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The CFSAC on Itself, XMRV, the CDC and More

Posted by Cort Johnson

The main subject – the CFSAC Charter was not the most enthralling subject – but it is a critical topic if the Committee is going to make a difference and Dr. Wanda Jones should be congratulated for thinking strategically and devoting time to trying to get the Committee on more solid ground.

Dr. Koh Arrives – Assistant Secretary of Health Dr. Koh made a surprise appearance at the beginning of the session- the first time in several years that has happened. The last Assistant Secretary of Health to show up was Dr. Agwunobi who seemed passionately interested in chronic fatigue syndrome – he was very good at saying all the right things – but after a year or two on the job without much impact on ME/CFS he left the federal government and joined Walmart.

Dr. Koh wasn’t nearly as effusive as Dr. Agwunobi but he did promise action. He several times noted that Wanda Jones (who reports to him) had (repeatedly) made it clear to him that this was an important task. I asked Kim McCleary if she knew anything about him and she said he was known as real ‘doer’; that he got things done – and she was hopeful about him.

National Heart Lung and Blood Institute (NHLBI ) Rep Bombs – it was disquieting to see the NHLBRI rep basically not answer a very simple question at least three times from Dr. Jason, Dr. Houghton and Dr. Hartz about the down side of not accepting blood donations from CFS patients. Dr. Klimas pointed out that the low blood volume present in ME/CFS meant that patients shouldn’t be giving blood anyway. One wonders if the NHLBI is simply worried about the costs of changing the printed materials at blood donation offices. In any case it’s clear that the US is not going to follow Canada’s, New Zealand’s and Australia’s lead in preventing CFS patients from donating. The rep seemed out of his depth at several points.

NHLBI study – We did get some information on the NHLBI XMRV study: six labs are involved including the WPI. The study appears to have been beefed up a bit because of interest from outside the US. He mentioned that several problems had occurred which require them to engage in pilot studies. Interestingly, he stated that the time between collection and preparation is important.

Annette Whittemore gave an impassioned plea for more research taking the federal government to task for not treating CFS as the serious disease it is. (Eleanor Hanna would later object about references to the NIH not doing the job on CFS noting that the Whittemore Peterson Institute was getting substantial federal dollars from it. At a break, however, Annette would remark that the grant that went through after it had been applied for three times and only passed when the Obama Stimulus Package money went through. That grant was not on XMRV.) Dr. Hanna is apparently fine with the NIAID waiting the XMRV story out to see it goes bang or boom and the ORWH’s lack of support for CFS – whether imposed from above by budgetary considerations – or from within the Office – continues to disappoint.

I’d never really met Annette before. More than anything I came away with an impression of someone who was bursting with ideas and interesting insights into the disease and our general situation. My understanding is that she had a background in healthcare and it showed ; she was very fluent in the research aspects of ME/CFS.

She chatted about how the word ‘fatigue’ had landed us in the psychological camp from the beginning and how to break that dynamic. We talked about the negative studies; her impression of Dr. McClure was that she was had been handed a bunch of samples to test for a retroviruses and so she tested them. (Unfortunately she later inserted herself into the public debate about the disease). Kuppeveld and McClure in the UK weren’t necessarily ‘bad’; they were however, committed to a particular interpretation of chronic fatigue syndrome and when the first bit of evidence validated that they grabbed it and ran. She said the type of testing they did was sufficient to find a retroviruses like HIV; it was not, however, sufficient to find a retrovirus like XMRV. It was a case of using traditional techniques to search for an unusual virus.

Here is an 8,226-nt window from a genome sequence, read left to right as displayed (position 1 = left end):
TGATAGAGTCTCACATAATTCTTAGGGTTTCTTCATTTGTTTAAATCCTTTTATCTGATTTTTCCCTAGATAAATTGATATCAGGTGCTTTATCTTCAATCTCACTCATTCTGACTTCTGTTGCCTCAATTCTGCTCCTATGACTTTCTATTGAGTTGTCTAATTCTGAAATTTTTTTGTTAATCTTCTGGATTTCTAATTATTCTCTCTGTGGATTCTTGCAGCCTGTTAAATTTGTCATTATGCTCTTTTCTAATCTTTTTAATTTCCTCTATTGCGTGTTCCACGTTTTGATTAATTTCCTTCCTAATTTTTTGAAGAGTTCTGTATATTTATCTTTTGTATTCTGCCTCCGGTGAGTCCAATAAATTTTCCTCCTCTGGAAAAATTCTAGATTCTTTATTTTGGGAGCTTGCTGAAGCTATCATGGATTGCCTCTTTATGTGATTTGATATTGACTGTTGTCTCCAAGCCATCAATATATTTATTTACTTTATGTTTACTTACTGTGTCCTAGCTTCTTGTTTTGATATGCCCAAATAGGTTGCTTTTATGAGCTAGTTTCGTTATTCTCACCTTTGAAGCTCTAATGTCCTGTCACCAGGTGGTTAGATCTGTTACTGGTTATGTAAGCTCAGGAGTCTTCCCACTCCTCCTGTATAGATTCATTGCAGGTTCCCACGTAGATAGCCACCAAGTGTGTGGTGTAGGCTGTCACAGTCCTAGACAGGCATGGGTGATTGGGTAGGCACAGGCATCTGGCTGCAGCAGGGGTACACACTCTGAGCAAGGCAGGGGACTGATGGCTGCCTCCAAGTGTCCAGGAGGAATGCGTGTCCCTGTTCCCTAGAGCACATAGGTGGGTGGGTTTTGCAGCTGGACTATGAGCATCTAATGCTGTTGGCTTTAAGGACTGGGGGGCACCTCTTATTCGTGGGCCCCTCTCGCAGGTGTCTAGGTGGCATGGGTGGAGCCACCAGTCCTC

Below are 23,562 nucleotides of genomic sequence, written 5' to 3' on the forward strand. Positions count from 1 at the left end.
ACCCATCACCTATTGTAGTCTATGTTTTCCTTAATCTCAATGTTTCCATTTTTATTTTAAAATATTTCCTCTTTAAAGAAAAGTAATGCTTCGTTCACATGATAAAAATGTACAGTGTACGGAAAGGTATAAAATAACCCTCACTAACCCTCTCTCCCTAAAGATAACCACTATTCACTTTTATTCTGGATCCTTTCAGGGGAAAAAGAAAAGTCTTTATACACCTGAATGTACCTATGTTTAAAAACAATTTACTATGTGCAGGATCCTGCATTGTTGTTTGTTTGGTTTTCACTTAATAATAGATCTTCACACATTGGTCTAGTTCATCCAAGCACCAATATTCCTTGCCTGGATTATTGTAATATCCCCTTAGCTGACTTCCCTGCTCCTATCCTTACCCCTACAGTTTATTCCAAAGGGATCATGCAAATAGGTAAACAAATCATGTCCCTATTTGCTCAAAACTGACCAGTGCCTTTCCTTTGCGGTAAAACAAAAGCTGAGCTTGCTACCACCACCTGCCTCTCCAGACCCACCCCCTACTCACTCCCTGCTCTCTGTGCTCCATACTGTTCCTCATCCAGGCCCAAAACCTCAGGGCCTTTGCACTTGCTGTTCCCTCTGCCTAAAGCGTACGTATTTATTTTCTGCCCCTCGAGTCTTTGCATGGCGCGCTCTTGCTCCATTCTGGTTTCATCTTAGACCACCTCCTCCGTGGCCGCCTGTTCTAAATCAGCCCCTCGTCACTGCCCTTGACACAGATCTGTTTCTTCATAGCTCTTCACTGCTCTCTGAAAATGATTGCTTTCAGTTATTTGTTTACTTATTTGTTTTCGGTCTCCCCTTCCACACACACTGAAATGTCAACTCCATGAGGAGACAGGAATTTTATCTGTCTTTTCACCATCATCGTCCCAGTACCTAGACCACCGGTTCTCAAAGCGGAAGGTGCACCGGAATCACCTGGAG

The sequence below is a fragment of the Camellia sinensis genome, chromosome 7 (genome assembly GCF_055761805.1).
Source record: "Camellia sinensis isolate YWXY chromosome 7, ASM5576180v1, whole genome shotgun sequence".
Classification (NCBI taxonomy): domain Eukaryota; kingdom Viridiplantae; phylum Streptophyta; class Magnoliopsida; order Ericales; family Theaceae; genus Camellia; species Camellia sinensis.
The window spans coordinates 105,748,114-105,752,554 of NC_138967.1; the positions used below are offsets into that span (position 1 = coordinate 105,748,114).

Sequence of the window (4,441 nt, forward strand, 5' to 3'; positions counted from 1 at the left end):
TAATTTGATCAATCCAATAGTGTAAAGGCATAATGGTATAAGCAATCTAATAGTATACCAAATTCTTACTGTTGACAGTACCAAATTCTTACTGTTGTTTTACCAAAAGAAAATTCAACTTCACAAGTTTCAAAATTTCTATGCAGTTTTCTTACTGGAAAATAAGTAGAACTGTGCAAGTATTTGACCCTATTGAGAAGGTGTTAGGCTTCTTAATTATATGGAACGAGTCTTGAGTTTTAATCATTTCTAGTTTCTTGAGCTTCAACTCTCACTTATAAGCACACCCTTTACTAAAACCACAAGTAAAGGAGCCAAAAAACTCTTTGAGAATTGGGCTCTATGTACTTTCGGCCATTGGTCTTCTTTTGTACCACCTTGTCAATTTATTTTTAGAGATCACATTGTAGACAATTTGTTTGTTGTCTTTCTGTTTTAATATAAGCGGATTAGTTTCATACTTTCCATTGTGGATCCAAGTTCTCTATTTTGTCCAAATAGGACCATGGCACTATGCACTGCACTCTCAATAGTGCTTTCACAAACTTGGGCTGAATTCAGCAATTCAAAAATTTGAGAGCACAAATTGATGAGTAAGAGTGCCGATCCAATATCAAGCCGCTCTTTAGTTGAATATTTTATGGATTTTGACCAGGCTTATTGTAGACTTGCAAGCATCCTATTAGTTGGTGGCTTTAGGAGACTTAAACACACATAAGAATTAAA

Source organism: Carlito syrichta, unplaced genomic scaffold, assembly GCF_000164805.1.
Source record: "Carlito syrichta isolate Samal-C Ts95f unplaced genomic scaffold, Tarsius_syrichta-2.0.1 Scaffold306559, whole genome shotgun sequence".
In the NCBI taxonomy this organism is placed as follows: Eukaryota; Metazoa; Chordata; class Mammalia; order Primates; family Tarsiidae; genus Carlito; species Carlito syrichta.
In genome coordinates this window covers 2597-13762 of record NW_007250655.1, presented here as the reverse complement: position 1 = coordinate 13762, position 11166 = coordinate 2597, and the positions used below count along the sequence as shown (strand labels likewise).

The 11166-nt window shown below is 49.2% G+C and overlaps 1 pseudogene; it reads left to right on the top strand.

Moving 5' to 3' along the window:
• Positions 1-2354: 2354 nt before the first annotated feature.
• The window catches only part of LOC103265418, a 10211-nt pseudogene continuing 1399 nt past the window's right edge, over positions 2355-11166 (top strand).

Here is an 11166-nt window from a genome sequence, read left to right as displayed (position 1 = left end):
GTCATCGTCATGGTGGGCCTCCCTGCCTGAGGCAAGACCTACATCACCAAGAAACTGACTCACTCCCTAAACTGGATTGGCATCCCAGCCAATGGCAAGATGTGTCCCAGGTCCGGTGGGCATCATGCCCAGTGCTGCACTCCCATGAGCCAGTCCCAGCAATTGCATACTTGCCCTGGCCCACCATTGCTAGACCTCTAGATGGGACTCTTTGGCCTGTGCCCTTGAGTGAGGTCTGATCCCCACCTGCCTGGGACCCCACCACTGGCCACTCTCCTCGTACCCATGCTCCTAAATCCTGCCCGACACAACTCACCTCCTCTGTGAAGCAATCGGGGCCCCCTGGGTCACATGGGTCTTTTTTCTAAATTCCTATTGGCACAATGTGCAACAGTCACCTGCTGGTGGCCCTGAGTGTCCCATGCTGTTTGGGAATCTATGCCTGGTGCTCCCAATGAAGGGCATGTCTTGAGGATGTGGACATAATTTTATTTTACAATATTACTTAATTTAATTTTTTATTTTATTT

She noted that no other Research Institute has had as intense a biological focus as the WPI. If you look through their list of research studies prior to XMRV you’ll find a more in-depth look at the immune system than anyone else has even begun to muster. She left our chat with the word for ME/CFS patients to continue to be hopeful about XMRV and seemed happy with the way things were going on that front. She does think XMRV underpins many of the troubling problems in ME/CFS.

Not surprisingly she got a round of applause for her talk both from the audience and many of the committee members – the only speaker do so. (Kim McCleary got applause from Annette for her speech. We as patients may very well overdramatize the idea of a split between the two organizations; Annette and Kim greeted each other with big smiles, gave each other a hug and then chatted several times during the day.

Kim McCleary made several points in her short presentation which Leonard Jason and others incorporated into their recommendations. Wanda Jones thought the idea to include the Centers for Medicare and Medicaid Services (CME) was a great idea because they ‘have their fingers on the purse’. The CFIDS Associations wants the CFSAC’s responsibilities to be increased substantially; they requested that the new charter require that the Committee summarize research advances every year, monitor federal activities (presumably have federal agencies provide written reports on their activities every year) and develop and annually update a strategic plan for federally funded CFS research. They’re also increasingly interested in the Dept of Defense and the Dept of Veterans Affairs and asked for them to be ex officio members (non voting) that attend every meeting. (See the CAA’s written testimony).